As the final week of the regular season comes to a close, it’s time to return to our Tar Heel Panic-o-Meter one last time. When we last visited this concept back in early December, Carolina had an acceptable 4-2 record, with puzzling losses to Belmont and UAB. Inconsistency was the rule, not the exception, and wins at then #1 Michigan State and #11 Kentucky led to an 0-3 start in ACC play.
But a lot has changed since then- this isn’t the same team.
In what is now an annual tradition, the Confidential will have another bracket contest in 2014. We will give out a prize (at least one) to the winner! The prize(s) will be announced later.
If you think you know basketball, and as a fan of the ACC you SHOULD know basketball, let’s see how well you can do against other fans of ACC schools. Go here:
Oh, and good luck. You’ll need it.
The Confidential’s latest Bracketology post.
Let’s have some fun projecting the NCAA’s top 4 seeds for the Big Dance. This is based on what the Confidential thinks will happen… not going by “if the season ended today.” Projecting out how the regular season tournaments will finish and what the committee will actually do. We limit it to the seeded teams.
30+ years ago, George Brett takes issue with a call by an official.
This author has been following sports for about 40 years now. The officials have always been a subject of controversy in sports. Here is one opinion on the 10 worst calls in officiating. Few are recent. Most of these go back to an era before instant replay, before sports blogs, and before Twitter. Now, as noted by Pat Forde (who this author does not generally agree with): “Twitter, message boards and call-in shows are veritable forest fires of ref-bashing both during and after games.” This is true. If you follow Twitter feeds for two fan bases during a game, you would come to a conclusion that the refs of <insert league> are incompetent and biased in favor of <insert opponent>. Nobody loses anymore, they lose to the opponent and a bunch of bribed, incompetent, script-following officials. Obviously, this is not true. But respected and successful blogger Sean Keeley (Troy Nunes is an Absolute Magician) tweeted a good point:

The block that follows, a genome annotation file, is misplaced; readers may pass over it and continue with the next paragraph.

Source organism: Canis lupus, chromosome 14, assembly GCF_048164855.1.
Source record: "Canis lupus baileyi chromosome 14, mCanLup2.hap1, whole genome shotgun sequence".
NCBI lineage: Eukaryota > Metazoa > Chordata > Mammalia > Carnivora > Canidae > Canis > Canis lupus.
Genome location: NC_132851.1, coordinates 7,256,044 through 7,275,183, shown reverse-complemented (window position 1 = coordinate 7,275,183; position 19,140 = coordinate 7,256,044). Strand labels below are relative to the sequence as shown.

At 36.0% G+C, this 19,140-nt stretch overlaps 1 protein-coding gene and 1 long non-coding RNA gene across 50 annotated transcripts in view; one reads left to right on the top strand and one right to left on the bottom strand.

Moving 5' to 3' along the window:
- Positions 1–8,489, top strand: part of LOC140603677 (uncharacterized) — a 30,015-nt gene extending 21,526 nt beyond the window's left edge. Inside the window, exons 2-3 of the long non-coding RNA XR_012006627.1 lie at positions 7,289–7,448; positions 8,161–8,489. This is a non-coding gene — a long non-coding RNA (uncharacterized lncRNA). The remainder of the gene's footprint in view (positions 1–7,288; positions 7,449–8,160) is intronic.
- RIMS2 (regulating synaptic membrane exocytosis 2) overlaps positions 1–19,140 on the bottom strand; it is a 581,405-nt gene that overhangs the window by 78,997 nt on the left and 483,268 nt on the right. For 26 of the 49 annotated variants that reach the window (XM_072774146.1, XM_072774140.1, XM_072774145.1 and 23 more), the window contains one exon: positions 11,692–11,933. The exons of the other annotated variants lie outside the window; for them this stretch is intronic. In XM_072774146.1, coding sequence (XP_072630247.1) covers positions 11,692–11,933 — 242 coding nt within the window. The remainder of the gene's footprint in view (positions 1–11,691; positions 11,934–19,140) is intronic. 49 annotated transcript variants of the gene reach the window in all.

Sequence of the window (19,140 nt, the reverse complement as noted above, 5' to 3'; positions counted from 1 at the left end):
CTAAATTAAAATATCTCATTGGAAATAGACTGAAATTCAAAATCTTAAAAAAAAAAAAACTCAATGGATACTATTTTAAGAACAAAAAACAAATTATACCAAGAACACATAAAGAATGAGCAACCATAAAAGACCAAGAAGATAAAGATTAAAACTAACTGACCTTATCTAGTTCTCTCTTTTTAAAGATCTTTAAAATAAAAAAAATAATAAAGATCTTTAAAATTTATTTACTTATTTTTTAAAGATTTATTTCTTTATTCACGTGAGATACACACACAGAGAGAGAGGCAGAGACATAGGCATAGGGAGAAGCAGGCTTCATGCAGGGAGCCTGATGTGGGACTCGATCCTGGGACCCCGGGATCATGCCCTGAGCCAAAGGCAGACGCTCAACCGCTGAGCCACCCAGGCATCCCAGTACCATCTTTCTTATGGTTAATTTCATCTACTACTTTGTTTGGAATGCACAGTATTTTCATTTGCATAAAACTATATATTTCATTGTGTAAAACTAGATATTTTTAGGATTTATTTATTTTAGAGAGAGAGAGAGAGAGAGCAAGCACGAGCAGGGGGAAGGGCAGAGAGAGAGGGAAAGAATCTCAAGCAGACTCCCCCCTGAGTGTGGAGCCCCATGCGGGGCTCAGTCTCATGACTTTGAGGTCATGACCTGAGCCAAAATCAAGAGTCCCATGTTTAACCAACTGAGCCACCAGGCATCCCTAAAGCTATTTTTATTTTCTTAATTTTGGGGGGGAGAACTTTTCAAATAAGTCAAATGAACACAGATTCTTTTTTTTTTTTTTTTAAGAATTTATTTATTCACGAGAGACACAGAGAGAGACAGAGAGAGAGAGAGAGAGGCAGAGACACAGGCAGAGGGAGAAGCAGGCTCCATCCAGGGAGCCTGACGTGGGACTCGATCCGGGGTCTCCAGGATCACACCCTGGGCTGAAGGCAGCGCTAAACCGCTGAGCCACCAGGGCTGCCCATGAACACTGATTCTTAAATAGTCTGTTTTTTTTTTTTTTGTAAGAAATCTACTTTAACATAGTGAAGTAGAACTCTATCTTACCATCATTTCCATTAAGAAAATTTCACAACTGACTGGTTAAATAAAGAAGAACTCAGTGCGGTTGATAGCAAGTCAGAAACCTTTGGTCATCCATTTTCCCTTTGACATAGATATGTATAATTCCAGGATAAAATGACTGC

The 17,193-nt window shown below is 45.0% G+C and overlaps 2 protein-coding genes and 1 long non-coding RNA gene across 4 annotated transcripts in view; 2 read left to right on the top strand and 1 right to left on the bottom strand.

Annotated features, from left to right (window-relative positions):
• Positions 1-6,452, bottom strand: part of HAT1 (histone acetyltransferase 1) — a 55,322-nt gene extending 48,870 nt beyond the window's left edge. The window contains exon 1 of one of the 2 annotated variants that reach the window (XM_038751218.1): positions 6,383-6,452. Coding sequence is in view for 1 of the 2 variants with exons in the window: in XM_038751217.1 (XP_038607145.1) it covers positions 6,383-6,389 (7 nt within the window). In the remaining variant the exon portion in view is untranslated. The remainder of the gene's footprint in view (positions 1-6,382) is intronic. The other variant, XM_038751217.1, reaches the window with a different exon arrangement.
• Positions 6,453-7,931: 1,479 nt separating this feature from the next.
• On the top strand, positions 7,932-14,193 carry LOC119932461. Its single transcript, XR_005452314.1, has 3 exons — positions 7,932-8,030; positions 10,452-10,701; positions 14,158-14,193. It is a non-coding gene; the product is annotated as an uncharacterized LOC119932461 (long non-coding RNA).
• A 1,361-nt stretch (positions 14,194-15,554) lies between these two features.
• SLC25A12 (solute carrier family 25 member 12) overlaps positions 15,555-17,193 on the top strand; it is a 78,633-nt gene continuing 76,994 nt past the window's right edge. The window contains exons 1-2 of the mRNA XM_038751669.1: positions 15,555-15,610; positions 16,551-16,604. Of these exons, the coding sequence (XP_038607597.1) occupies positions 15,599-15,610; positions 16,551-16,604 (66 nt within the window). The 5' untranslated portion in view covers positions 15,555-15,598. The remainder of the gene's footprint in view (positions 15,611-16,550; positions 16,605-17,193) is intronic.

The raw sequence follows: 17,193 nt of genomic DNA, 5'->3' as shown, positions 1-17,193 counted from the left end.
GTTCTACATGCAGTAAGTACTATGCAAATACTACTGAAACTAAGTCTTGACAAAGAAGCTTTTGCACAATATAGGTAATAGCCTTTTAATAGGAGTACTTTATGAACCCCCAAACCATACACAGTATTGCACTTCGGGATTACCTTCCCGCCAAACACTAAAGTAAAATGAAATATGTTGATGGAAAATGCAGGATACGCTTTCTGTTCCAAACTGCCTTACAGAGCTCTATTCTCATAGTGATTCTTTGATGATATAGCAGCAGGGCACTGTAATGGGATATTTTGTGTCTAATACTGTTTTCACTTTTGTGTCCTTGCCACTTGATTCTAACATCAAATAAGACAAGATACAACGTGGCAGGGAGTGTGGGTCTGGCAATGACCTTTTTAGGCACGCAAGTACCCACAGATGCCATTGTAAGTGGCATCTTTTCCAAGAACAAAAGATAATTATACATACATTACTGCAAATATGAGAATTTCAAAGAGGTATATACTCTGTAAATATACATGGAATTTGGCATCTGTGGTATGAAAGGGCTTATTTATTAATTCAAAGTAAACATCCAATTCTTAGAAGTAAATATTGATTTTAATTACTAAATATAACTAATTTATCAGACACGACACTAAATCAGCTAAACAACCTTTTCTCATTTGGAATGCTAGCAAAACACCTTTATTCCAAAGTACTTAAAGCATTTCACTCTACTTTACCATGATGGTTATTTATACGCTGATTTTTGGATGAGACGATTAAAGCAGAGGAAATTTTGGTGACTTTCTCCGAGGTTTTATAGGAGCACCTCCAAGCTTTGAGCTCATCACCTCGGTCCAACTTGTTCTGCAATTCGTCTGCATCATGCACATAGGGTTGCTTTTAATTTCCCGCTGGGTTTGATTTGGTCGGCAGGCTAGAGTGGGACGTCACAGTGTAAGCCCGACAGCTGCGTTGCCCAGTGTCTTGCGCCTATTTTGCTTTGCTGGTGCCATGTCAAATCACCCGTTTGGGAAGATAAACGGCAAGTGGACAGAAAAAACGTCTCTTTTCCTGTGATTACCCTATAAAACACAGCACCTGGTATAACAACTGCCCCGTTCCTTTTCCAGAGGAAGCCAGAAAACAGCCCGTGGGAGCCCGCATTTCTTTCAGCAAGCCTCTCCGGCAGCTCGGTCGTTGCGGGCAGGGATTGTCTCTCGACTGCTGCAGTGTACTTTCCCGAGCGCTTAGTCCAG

One of the things that is frustrating is that coaches have to answer to the media after a loss. This can involve judgment calls–why did you call that timeout, why did you not call that timeout, why not play a backup, etc. In general, officials do not. And when Jim Joyce cost the Detroit Tigers’ Andres Gallaraga a no-hitter, his tearful admission of error and apology was, somehow, comforting enough to make it a non-issue. Human beings, for all their faults, are able to forgive someone who admits an error and is sincerely contrite. Are we at a point where there is so much media (formal and social) that officials should want to be in front of the media for their own sake?
The Confidential has devoted a lot of time and space to the Syracuse Orange. Once 25-0 and ranked #1, this made sense. But today’s matchup between the Virginia Cavaliers and Syracuse left no doubt which team deserves the regular season crown. It’s Virginia… who rolled over Syracuse, 75-56, on the way to a 16-1 regular season and championship.
Update: With Credit to Bleedinorange44, and some further analysis by the author, here is a revised version!
With the outstanding ratings being drawn by Syracuse-Duke, the question that begs is whether the ACC can configure the schedule to allow Duke-Syracuse to play annually, without interfering with other obligations and rivalries. The Confidential has a proposal.
One of the great things about all sports is that the result unfolds in front of you. It is not an episode of… let’s just say… Law and Order… where there is an ending pre-written and you just wonder where someone has pre-ordained your emotions to go. No, when it is 8:50 p.m. for a game that starts at 7:00 p.m., the ending remains unknown. Unless, of course, one team has a lead that is insurmountable. Even then, however, there is still the potential for a “moment.” Each season will have some close games. The 2013-2014 edition of Syracuse basketball is seemingly only close games. Last night kept that streak of nailbiters, alive, with Syracuse returning to its winning ways, defeating Maryland 57-55.